Author archives: Mary Szoch

Fact Check: 5 False Claims Corrected in the Dobbs Oral Arguments

by Mary Szoch

December 14, 2021

On December 1, the U.S. Supreme Court heard oral arguments in Dobbs v. Jackson Women’s Health Organization, a case that poses the best chance in over a generation to overturn Roe v. Wade. Julie Rickelman, senior director of U.S. litigation for the Center for Reproductive Rights, argued that the Court should strike down Mississippi’s Gestational Age Act—the bipartisan legislation banning abortion after 15 weeks that was at issue in the case.

Although Rickelman’s arguments occasionally aligned with the truth, the majority of what she said does not pass a fact check. Let’s examine several of those claims.

Claim #1: Justice Roberts questioned whether a 15-week ban on abortion, as opposed to a ban at the point of viability (generally set at 22-24 weeks gestation), would have a severely negative impact on women in their place in society. Rickelman responded by stating, “People who need abortion after 15 weeks are most often in the most challenging circumstances… In fact, the data has been very clear over the last 50 years that abortion has been critical to women’s equal participation in society.”

  • The Truth: In Perspectives on Sexual and Reproductive Health, a publication of the pro-abortion Guttmacher Institute, the authors acknowledge that women seeking late-term abortions do so for the same reasons women receive earlier abortions—“stressful circumstances of unprepared pregnancy, single-motherhood, financial pressure, and relationship discord.” Killing a child is not the solution to challenging circumstances.

Claim #2: Justice Roberts mentioned that the list of countries that do not ban abortion prior to viability includes North Korea and China. Rickelman responded, “First that’s not correct about international law. In fact, the majority of countries that permit legal access to abortion allow access right up until viability… So, for example, Canada, Great Britain and most of Europe allows access to abortion right up until viability…”

  • The Truth: Across the globe, only six countries allow abortion throughout the entirety of pregnancy—North Korea, China, Vietnam, South Korea, Canada, and the United States. While Rickelman was correct that Canada and the United Kingdom offer abortion up until viability, she was wrong in characterizing that as typical for Europe. In fact, only two countries in Europe (the United Kingdom and Finland) allow abortion for “broad social reasons” or “socioeconomic reasons.” Around the world, 100 countries completely outlaw abortion or only allow abortion to protect the life of the mother or in cases of rape, incest, or fetal abnormality.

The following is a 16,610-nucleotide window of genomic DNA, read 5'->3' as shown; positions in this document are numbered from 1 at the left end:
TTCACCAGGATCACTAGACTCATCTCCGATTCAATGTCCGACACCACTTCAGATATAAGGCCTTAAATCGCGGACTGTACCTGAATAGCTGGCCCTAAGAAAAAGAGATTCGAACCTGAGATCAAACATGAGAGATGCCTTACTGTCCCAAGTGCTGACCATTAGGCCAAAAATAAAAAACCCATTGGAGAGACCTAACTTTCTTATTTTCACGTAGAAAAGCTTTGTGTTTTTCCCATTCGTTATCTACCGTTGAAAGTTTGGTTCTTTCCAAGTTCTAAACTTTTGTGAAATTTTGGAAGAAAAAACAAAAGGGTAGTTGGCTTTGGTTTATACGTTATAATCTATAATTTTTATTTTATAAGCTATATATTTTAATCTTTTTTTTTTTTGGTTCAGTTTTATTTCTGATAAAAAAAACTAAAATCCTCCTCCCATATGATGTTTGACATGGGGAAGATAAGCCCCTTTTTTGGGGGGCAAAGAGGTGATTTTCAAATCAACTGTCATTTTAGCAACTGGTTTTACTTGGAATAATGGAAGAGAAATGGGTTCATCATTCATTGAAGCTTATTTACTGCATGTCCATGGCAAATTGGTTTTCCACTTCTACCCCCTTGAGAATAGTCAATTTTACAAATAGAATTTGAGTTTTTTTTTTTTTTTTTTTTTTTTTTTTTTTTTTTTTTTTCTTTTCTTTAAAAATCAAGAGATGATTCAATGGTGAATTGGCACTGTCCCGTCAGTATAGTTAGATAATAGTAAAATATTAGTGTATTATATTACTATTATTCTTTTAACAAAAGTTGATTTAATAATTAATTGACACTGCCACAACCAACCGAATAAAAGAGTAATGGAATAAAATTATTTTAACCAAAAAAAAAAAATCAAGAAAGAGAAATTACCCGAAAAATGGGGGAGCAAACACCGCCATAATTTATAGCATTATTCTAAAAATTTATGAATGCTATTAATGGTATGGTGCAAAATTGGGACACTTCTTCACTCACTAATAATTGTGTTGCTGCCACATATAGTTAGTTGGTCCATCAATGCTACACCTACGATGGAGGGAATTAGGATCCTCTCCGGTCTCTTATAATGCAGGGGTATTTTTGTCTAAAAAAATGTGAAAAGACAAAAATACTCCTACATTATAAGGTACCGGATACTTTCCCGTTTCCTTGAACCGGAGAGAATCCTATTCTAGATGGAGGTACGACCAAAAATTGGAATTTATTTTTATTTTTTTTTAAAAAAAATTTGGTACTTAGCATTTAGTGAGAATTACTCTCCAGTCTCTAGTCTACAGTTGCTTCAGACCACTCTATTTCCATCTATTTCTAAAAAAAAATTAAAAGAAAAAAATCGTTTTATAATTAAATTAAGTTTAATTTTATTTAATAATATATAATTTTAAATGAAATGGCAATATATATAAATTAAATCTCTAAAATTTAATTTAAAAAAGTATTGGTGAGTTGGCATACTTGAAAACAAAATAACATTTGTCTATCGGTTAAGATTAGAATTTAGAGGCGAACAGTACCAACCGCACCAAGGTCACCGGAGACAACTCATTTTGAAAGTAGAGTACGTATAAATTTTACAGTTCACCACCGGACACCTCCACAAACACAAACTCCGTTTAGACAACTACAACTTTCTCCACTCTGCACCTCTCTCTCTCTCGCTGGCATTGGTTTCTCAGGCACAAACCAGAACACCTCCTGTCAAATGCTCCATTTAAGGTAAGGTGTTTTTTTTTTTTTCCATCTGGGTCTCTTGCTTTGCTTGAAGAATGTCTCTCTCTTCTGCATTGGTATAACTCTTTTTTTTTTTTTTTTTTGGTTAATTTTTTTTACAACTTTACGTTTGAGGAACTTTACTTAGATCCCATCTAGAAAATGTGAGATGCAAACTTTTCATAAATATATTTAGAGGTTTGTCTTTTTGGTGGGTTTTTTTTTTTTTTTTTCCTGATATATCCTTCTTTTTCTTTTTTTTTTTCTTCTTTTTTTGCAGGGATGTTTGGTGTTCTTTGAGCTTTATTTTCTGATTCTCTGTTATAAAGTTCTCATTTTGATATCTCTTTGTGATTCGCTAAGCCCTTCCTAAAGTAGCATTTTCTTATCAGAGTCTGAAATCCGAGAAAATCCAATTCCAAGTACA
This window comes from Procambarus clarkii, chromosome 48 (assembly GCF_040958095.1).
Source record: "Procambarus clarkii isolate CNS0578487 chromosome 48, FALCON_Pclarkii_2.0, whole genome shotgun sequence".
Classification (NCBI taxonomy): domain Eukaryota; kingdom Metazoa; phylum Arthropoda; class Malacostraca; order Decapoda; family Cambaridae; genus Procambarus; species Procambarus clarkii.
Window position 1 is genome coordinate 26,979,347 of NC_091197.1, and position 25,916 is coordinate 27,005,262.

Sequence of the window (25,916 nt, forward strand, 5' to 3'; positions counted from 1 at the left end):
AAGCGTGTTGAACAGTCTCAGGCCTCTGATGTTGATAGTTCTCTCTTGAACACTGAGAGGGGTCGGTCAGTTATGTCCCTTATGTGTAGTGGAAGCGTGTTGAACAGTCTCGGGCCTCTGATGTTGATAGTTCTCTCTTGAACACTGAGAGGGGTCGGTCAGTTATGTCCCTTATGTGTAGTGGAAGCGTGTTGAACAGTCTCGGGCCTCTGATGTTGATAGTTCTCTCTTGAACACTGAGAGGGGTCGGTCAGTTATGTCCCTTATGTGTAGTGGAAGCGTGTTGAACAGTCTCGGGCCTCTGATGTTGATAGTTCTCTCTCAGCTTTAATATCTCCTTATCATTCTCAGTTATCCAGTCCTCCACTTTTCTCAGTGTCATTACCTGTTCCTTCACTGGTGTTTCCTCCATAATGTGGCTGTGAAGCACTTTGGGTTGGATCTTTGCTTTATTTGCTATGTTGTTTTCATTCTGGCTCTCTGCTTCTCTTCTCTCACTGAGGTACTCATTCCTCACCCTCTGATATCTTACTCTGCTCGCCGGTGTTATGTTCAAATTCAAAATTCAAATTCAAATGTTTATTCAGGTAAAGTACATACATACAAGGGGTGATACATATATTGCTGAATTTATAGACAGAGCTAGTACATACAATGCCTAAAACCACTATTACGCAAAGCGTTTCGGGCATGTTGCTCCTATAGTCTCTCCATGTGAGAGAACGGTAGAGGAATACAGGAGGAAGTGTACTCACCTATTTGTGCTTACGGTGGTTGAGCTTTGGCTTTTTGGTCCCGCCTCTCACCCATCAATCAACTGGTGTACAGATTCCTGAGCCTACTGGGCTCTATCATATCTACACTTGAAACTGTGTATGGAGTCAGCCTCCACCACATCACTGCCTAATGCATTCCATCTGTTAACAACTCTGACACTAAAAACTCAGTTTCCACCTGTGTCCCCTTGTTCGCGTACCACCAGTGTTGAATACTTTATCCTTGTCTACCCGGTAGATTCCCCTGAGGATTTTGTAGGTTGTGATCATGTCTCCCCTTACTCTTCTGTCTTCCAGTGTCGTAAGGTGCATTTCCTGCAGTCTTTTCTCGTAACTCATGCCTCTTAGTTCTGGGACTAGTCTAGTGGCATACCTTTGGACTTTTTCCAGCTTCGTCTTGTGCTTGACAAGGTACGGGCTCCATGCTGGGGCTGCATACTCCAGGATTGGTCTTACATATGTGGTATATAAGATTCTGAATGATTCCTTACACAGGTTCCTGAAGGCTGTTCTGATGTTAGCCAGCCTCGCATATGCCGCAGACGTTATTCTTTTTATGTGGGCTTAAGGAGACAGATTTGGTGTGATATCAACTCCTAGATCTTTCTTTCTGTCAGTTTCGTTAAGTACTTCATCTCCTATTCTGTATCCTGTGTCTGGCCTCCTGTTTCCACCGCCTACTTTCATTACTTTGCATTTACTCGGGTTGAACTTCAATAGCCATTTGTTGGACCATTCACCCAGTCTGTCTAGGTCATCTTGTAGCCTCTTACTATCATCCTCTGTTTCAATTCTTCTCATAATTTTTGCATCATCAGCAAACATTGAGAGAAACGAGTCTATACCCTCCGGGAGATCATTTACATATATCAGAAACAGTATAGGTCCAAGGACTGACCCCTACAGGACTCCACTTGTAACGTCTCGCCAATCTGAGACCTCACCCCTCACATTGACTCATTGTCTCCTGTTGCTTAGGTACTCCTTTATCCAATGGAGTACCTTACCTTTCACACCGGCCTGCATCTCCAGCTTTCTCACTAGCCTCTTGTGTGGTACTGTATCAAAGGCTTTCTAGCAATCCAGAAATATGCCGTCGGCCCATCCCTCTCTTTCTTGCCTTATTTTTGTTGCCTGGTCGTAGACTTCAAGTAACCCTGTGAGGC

Claim #3: Justice Gorsuch asked Rickelman whether the “undue burden” standard is unworkable. Rickelman replied, “The only thing that’s at issue in this case is the viability line, and the viability line has been enduringly workable. The lower federal courts have applied it consistently and uniformly for 50 years. And the Fifth Circuit here below had no difficulty striking down this law unanimously, 3-0. So it’s been an exceedingly workable standard.”

  • The Truth: The viability line has shifted from 28 weeks when Roe was decided in 1973 to 22-24 weeks today. Multiple babies have even survived at 21 weeks. Viability is not a standard that can be uniformly applied because it varies from person to person. Characterizing viability as an “exceedingly workable standard” is either wishful thinking or willful ignorance.

Claim #4: Justice Alito questioned Rickelman about her defense of the viability line. He asked, “The fetus has an interest in having a life, and that doesn’t change, does it, from the point before viability to the point after viability?” Rickelman ultimately responded, “It [the viability standard] is principled because, in ordering the interests at stake, the Court had to set a line between conception and birth, and it logically looked at the fetus’ ability to survive separately as a legal line because it’s objectively verifiable and doesn’t require the Court to resolve the philosophical issues at stake.”

  • The Truth: The matter of an unborn child being a human being is not a “philosophical issue”; it is a scientific fact. Furthermore, at no point in time do babies—born or unborn (or countless fully grown adults)—have the ability to “survive separately,” so if Rickelman actually believes that the Court’s line where a person has the ability to “survive separately” is the logical point before which a person can be killed—she is endorsing abortion, infanticide, and the right to kill anyone who cannot survive on their own.